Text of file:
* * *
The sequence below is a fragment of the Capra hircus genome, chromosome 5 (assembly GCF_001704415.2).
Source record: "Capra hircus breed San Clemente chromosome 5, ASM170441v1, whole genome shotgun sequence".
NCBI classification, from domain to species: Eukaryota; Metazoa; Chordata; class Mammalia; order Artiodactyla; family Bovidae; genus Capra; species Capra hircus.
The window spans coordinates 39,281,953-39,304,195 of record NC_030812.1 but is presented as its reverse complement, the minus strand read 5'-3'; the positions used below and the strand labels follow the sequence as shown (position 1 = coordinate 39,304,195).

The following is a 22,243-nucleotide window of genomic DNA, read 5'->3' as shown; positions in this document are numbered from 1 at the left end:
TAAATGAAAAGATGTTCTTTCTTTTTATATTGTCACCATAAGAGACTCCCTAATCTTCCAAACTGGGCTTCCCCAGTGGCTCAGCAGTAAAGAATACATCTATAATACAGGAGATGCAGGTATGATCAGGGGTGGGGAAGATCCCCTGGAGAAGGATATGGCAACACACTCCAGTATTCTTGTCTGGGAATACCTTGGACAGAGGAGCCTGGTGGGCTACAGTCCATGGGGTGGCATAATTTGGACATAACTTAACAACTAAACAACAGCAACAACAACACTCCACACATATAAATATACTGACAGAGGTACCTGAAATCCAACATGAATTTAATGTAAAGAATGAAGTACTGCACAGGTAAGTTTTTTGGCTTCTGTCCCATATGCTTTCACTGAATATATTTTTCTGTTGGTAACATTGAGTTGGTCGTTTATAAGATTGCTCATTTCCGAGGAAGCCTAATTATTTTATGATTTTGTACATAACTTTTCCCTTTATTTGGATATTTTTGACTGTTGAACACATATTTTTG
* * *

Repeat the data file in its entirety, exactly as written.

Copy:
The sequence below is a fragment of the Capra hircus genome, chromosome 5 (assembly GCF_001704415.2).
Source record: "Capra hircus breed San Clemente chromosome 5, ASM170441v1, whole genome shotgun sequence".
NCBI classification, from domain to species: Eukaryota; Metazoa; Chordata; class Mammalia; order Artiodactyla; family Bovidae; genus Capra; species Capra hircus.
The window spans coordinates 39,281,953-39,304,195 of record NC_030812.1 but is presented as its reverse complement, the minus strand read 5'-3'; the positions used below and the strand labels follow the sequence as shown (position 1 = coordinate 39,304,195).

The following is a 22,243-nucleotide window of genomic DNA, read 5'->3' as shown; positions in this document are numbered from 1 at the left end:
TAAATGAAAAGATGTTCTTTCTTTTTATATTGTCACCATAAGAGACTCCCTAATCTTCCAAACTGGGCTTCCCCAGTGGCTCAGCAGTAAAGAATACATCTATAATACAGGAGATGCAGGTATGATCAGGGGTGGGGAAGATCCCCTGGAGAAGGATATGGCAACACACTCCAGTATTCTTGTCTGGGAATACCTTGGACAGAGGAGCCTGGTGGGCTACAGTCCATGGGGTGGCATAATTTGGACATAACTTAACAACTAAACAACAGCAACAACAACACTCCACACATATAAATATACTGACAGAGGTACCTGAAATCCAACATGAATTTAATGTAAAGAATGAAGTACTGCACAGGTAAGTTTTTTGGCTTCTGTCCCATATGCTTTCACTGAATATATTTTTCTGTTGGTAACATTGAGTTGGTCGTTTATAAGATTGCTCATTTCCGAGGAAGCCTAATTATTTTATGATTTTGTACATAACTTTTCCCTTTATTTGGATATTTTTGACTGTTGAACACATATTTTTG